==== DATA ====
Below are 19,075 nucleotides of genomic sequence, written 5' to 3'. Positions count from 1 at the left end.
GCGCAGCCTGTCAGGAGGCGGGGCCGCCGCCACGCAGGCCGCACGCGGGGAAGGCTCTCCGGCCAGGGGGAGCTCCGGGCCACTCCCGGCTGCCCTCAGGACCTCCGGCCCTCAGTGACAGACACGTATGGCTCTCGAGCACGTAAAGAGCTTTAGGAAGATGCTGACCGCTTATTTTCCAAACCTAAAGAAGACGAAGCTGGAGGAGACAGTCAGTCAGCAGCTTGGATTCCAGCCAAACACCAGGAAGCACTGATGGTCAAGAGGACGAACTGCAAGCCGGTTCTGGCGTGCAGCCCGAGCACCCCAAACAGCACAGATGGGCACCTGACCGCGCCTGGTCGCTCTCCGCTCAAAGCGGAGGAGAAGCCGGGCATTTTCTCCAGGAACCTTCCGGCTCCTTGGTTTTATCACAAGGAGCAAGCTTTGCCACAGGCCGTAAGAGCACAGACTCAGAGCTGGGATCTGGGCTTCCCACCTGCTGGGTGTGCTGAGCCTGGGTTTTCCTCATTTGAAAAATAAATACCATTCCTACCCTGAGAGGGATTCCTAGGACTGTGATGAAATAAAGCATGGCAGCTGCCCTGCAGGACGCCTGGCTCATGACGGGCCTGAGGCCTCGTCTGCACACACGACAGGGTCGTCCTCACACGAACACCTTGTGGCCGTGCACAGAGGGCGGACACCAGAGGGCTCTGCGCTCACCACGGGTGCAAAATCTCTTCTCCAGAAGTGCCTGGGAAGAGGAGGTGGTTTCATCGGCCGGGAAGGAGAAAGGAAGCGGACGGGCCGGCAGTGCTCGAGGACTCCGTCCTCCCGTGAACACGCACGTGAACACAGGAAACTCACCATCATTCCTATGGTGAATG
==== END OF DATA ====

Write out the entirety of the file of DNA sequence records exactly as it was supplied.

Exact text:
Below are 19,075 nucleotides of genomic sequence, written 5' to 3'. Positions count from 1 at the left end.
GCGCAGCCTGTCAGGAGGCGGGGCCGCCGCCACGCAGGCCGCACGCGGGGAAGGCTCTCCGGCCAGGGGGAGCTCCGGGCCACTCCCGGCTGCCCTCAGGACCTCCGGCCCTCAGTGACAGACACGTATGGCTCTCGAGCACGTAAAGAGCTTTAGGAAGATGCTGACCGCTTATTTTCCAAACCTAAAGAAGACGAAGCTGGAGGAGACAGTCAGTCAGCAGCTTGGATTCCAGCCAAACACCAGGAAGCACTGATGGTCAAGAGGACGAACTGCAAGCCGGTTCTGGCGTGCAGCCCGAGCACCCCAAACAGCACAGATGGGCACCTGACCGCGCCTGGTCGCTCTCCGCTCAAAGCGGAGGAGAAGCCGGGCATTTTCTCCAGGAACCTTCCGGCTCCTTGGTTTTATCACAAGGAGCAAGCTTTGCCACAGGCCGTAAGAGCACAGACTCAGAGCTGGGATCTGGGCTTCCCACCTGCTGGGTGTGCTGAGCCTGGGTTTTCCTCATTTGAAAAATAAATACCATTCCTACCCTGAGAGGGATTCCTAGGACTGTGATGAAATAAAGCATGGCAGCTGCCCTGCAGGACGCCTGGCTCATGACGGGCCTGAGGCCTCGTCTGCACACACGACAGGGTCGTCCTCACACGAACACCTTGTGGCCGTGCACAGAGGGCGGACACCAGAGGGCTCTGCGCTCACCACGGGTGCAAAATCTCTTCTCCAGAAGTGCCTGGGAAGAGGAGGTGGTTTCATCGGCCGGGAAGGAGAAAGGAAGCGGACGGGCCGGCAGTGCTCGAGGACTCCGTCCTCCCGTGAACACGCACGTGAACACAGGAAACTCACCATCATTCCTATGGTGAATG